Trump’s refusal to say he would accept the election results will ensure negative coverage for the final three weeks of the election, and with good reason.
At times during tonight’s debate, Donald Trump seemed controlled, succinct, even prepared.
It didn’t matter. In an instant, he lost the debate and blew his chance of using it to turn around his sinking campaign.
That instant came when Trump refused to say he would respect the outcome of next month’s vote.
Barring some massive unforeseen news, that comment will dominate political conversation in the coming days. By next week, it will be all anyone remembers about tonight. And for good reason. A major party nominee suggesting he won’t concede defeat in a presidential election he has clearly lost was, until Trump came along, unthinkable. Had Al Gore taken that position in 2000, the United States might not be a functioning democracy today. If Trump’s position becomes the new normal--if future candidates refuse to respect the voters’ will--America may not remain one. Democracies require public legitimacy for their survival. When powerful actors withhold that legitimacy, the system crumbles.
The conservative thinker’s work is a reminder of how intellectually self-satisfied politicians and cable-news have become.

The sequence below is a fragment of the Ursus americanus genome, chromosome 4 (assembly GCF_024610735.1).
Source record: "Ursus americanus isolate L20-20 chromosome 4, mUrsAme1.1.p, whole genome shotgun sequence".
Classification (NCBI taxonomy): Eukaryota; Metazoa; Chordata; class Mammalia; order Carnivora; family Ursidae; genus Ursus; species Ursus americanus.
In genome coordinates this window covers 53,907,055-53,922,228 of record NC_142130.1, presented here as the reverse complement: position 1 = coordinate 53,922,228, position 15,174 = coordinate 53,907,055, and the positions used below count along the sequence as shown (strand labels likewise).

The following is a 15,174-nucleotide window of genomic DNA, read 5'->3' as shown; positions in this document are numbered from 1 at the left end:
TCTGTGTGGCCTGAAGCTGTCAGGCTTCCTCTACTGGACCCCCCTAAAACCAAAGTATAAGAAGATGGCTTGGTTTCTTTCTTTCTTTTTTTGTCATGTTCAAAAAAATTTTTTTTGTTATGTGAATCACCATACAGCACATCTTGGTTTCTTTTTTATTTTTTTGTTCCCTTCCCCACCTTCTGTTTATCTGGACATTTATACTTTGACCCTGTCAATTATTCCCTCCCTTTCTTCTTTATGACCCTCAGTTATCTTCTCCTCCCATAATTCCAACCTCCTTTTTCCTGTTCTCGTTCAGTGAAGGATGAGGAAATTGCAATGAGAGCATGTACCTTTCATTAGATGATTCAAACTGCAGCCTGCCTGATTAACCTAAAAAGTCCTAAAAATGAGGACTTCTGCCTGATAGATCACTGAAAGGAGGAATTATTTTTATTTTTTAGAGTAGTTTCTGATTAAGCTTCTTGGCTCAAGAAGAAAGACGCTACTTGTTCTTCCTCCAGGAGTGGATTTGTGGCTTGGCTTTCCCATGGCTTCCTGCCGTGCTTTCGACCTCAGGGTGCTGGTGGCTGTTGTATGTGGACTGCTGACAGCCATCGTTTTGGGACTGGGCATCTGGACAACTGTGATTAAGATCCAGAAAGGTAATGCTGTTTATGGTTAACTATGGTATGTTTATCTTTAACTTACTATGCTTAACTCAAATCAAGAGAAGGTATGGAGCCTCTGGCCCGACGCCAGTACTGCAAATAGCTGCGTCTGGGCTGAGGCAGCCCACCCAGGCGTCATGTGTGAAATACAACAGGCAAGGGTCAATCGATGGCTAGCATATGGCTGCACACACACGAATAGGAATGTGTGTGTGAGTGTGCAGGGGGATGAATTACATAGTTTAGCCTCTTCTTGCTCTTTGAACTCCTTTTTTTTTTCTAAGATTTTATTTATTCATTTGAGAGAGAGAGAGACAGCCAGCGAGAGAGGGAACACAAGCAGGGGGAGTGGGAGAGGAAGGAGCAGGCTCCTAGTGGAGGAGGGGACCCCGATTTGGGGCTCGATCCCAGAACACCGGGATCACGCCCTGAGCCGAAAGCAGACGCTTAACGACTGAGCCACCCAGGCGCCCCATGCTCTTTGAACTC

William F. Buckley Jr. could have made Donald Trump quiver with impotent rage. This is a guy who sent Ayn Rand postcards in liturgical Latin just to make her mad, and then bragged about it in her obituary. In part because of his trollish panache, the founder of National Review and longtime host of the television show Firing Line was a conservative mascot in life, and he has become mythologized in death. The 2016 election has made it clear that no one quite like Buckley is working in media today: Republicans are hurting for a cocksure slayer of pseudo-conservative invaders.
No wonder two Buckley retrospectives have come out this October. Open to Debate, by the Massachusetts Institute of Technology media-studies professor Heather Hendershot, examines Buckley’s tenure on Firing Line and the diverse ideologies represented on the show. A Torch Kept Lit, edited by the Fox News correspondent James Rosen, chronicles notable obituaries written by WFB, as Buckley’s fans often call him. Both indulge nostalgia in their own way, but their yearning points to something real: In American politics, and specifically in political media, quality debate has seemingly withered. The presidential election has been an 18-month-long series of lows for civil discourse, culminating in the insult-laden, nearly-impossible-to-follow presidential debates.